My youngest son, when he was still living with us, shocked me by saying that there were no family dinners during the week in the years he was growing up. Here I was, the mommy-cook to end all mommy-cooks, the person who would experiment with various recipes multiple times in her single years just to prepare for that wonderful day when she would get married, being told that she didn’t have family dinners. I was in school and juggling that work with my family obligations.

The Importance of Family Dinners

I checked with my husband who reminded me that the children stayed for after-school when I was in graduate school so that already took care of one or two meals during the week. But this wasn’t good enough for me. Suddenly, all those years that I had spent working so assiduously on my dissertation came into focus. For me, it had been all about my progress toward my personal goal, but what about being there for my children? When I started my doctorate, my youngest was only five.

Worse yet, my husband didn’t know how to cook, wasn’t about to learn, and could live on pizza. Furthermore, he was a marshmallow when it came to discipline and didn’t keep the same watchful eye on homework that I would have had. “Don’t worry, ma,” my son told me that eventful day, “I’m okay!” Well, that’s very nice to hear now that he is an adult, but still. . . . Did I do the right thing?

Nursing Creates a Bond that Pushes away Work

This point was brought home to me when I read about the comments that billionaire hedge fund manager Paul Tudor Jones made at the University of Virginia in April. According to Jones, regarding women traders, as soon as a woman bonds with her baby through nursing, she loses all focus on the stock market and how it’s functioning. It sounded to me like he was saying that the experience of nursing was so powerful that it would trivialize other issues.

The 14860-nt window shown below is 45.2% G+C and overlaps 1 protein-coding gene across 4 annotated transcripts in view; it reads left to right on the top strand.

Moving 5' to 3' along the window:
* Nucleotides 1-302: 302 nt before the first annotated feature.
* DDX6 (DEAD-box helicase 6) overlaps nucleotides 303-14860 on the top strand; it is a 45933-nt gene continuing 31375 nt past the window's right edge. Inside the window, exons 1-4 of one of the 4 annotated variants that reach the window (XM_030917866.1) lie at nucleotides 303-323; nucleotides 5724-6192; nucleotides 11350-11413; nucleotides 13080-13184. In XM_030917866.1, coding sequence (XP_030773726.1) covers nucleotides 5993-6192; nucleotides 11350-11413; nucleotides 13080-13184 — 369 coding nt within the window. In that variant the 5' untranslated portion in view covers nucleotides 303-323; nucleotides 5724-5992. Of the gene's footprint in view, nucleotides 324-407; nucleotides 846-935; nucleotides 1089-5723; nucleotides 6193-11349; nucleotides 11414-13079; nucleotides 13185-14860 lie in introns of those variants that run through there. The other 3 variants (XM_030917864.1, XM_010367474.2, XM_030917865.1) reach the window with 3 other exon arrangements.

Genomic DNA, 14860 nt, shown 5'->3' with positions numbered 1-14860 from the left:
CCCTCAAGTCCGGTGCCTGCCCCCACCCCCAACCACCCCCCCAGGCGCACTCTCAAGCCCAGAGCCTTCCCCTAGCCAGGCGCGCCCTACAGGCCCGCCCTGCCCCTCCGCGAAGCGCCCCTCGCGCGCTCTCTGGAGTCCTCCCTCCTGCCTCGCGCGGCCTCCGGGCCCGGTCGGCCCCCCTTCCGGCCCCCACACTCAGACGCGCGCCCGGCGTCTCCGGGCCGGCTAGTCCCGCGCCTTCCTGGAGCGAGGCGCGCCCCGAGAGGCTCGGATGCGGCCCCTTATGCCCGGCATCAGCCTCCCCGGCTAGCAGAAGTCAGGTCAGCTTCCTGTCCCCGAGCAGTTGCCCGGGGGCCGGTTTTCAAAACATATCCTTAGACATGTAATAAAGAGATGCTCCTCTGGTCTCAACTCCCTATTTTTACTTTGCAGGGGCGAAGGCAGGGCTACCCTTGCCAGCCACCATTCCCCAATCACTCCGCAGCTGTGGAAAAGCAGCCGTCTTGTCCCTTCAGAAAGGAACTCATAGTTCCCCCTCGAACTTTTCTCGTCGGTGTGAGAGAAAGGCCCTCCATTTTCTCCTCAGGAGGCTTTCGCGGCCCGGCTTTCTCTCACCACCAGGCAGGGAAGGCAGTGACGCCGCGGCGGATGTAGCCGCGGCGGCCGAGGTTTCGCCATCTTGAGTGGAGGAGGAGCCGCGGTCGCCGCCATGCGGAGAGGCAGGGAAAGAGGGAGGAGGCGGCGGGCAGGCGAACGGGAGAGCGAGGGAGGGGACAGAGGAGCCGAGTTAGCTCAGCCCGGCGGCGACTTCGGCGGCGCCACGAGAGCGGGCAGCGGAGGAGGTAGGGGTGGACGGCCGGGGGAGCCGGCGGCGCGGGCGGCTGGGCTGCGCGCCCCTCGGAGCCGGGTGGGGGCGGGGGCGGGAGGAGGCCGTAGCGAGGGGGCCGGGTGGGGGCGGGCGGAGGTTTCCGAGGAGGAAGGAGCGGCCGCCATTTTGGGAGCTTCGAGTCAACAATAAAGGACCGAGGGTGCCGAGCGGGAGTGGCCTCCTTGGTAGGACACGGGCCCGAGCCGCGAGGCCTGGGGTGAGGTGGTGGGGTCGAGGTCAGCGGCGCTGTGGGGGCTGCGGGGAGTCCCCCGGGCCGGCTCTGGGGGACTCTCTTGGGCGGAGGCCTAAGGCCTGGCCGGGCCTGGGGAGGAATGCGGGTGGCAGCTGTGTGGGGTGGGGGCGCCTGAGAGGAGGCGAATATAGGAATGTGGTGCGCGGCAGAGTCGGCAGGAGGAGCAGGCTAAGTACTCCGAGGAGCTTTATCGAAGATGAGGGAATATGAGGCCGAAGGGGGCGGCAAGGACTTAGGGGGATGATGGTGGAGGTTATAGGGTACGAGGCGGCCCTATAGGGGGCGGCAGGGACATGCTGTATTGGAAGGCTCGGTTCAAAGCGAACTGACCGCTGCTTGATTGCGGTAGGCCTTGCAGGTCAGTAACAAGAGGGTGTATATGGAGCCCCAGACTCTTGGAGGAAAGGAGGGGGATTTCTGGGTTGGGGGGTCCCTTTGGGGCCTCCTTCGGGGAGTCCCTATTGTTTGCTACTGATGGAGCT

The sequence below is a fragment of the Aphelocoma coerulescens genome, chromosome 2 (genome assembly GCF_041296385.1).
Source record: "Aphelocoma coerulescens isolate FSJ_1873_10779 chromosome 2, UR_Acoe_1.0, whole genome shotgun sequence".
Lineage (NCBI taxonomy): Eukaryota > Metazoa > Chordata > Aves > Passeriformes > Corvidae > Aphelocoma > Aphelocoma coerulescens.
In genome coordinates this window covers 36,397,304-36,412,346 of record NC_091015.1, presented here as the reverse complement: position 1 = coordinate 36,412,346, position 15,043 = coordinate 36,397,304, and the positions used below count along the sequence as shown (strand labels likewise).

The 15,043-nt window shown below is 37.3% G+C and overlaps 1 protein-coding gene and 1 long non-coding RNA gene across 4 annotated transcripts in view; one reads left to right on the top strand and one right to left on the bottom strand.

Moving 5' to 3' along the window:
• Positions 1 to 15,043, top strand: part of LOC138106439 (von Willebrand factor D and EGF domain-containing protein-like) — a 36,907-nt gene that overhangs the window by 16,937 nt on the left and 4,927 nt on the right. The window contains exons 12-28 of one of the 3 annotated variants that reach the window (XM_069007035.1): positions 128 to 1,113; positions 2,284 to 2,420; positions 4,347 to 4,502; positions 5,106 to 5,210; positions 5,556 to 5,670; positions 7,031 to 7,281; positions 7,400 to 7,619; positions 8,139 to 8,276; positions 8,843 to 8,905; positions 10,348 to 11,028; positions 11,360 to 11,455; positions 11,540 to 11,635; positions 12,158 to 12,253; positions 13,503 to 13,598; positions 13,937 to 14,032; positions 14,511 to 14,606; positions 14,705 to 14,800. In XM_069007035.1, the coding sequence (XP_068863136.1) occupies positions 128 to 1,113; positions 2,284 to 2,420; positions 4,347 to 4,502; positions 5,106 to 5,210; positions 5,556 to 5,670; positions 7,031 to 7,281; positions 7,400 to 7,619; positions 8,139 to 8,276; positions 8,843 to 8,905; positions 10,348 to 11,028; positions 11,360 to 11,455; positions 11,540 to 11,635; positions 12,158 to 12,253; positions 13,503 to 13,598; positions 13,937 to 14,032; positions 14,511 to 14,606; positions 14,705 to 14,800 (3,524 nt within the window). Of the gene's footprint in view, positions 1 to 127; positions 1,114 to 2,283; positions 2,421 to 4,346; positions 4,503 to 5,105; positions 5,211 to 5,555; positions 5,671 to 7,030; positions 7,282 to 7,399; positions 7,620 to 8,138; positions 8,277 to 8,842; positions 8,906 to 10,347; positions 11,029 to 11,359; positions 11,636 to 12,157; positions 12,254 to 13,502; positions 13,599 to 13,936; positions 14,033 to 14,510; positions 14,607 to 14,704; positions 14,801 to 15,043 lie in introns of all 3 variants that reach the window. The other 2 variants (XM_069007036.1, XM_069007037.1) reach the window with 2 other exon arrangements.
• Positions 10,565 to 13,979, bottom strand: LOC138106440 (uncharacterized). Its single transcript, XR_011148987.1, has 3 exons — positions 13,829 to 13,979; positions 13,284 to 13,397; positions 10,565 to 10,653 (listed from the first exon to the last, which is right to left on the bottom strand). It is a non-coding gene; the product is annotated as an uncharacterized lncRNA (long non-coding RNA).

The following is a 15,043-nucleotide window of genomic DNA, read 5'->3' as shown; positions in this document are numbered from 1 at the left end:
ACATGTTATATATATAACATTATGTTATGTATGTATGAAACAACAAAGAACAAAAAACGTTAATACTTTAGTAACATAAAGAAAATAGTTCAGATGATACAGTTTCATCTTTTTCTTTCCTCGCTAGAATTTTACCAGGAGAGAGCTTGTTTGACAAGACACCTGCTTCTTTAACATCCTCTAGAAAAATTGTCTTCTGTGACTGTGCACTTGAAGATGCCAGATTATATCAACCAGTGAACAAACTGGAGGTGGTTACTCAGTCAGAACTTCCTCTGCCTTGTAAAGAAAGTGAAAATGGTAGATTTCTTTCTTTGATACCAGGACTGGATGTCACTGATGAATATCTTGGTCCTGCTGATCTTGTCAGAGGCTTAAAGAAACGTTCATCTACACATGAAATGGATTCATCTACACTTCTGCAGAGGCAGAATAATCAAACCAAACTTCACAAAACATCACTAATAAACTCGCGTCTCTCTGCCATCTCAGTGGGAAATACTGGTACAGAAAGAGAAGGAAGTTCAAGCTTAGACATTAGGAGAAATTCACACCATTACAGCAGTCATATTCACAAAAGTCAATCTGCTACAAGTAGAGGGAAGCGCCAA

This brought back to me images of my second foray into grad school. I had already acquired a Master’s Degree and I was in a doctoral program. I was pregnant with my first child. I felt so much pressure to study that, once she was born, I would do so while nursing. So maybe Tudor was wrong. On the other hand, I missed my baby so much every day that I went off to school that I eventually quit school. So maybe Tudor was right!

By the time I went back to grad school for the last time seven years had gone by and my children were older. They would be okay – or so I thought.

Why Work Outside the Home?

They say that to support a family today requires two incomes because of inflation. The dollar doesn’t go as far.

And then there is the issue of personal strengths. Since completing my doctorate and engaging in clinical practice, I seem to be getting a message that I am supposed to do this work. It appears to be a gift and gifts should not be treated lightly. Surely, it can’t be that the only gift women are given is to be capable mothers and great at making pizza from scratch. If they have other strengths, should they not be used? I, personally, prefer using women medical doctors, for example.